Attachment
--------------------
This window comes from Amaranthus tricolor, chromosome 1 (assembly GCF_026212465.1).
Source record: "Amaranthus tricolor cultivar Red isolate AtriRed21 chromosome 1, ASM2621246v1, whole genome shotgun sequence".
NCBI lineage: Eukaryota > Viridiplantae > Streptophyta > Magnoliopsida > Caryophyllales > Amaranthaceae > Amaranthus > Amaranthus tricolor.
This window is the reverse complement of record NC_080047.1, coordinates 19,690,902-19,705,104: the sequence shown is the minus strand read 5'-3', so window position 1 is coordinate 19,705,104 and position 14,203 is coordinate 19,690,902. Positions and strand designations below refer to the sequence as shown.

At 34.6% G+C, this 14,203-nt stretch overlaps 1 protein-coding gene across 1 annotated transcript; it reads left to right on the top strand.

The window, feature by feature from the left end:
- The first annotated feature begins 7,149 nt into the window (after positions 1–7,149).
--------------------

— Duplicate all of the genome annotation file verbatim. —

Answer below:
This window comes from Amaranthus tricolor, chromosome 1 (assembly GCF_026212465.1).
Source record: "Amaranthus tricolor cultivar Red isolate AtriRed21 chromosome 1, ASM2621246v1, whole genome shotgun sequence".
NCBI lineage: Eukaryota > Viridiplantae > Streptophyta > Magnoliopsida > Caryophyllales > Amaranthaceae > Amaranthus > Amaranthus tricolor.
This window is the reverse complement of record NC_080047.1, coordinates 19,690,902-19,705,104: the sequence shown is the minus strand read 5'-3', so window position 1 is coordinate 19,705,104 and position 14,203 is coordinate 19,690,902. Positions and strand designations below refer to the sequence as shown.

At 34.6% G+C, this 14,203-nt stretch overlaps 1 protein-coding gene across 1 annotated transcript; it reads left to right on the top strand.

The window, feature by feature from the left end:
- The first annotated feature begins 7,149 nt into the window (after positions 1–7,149).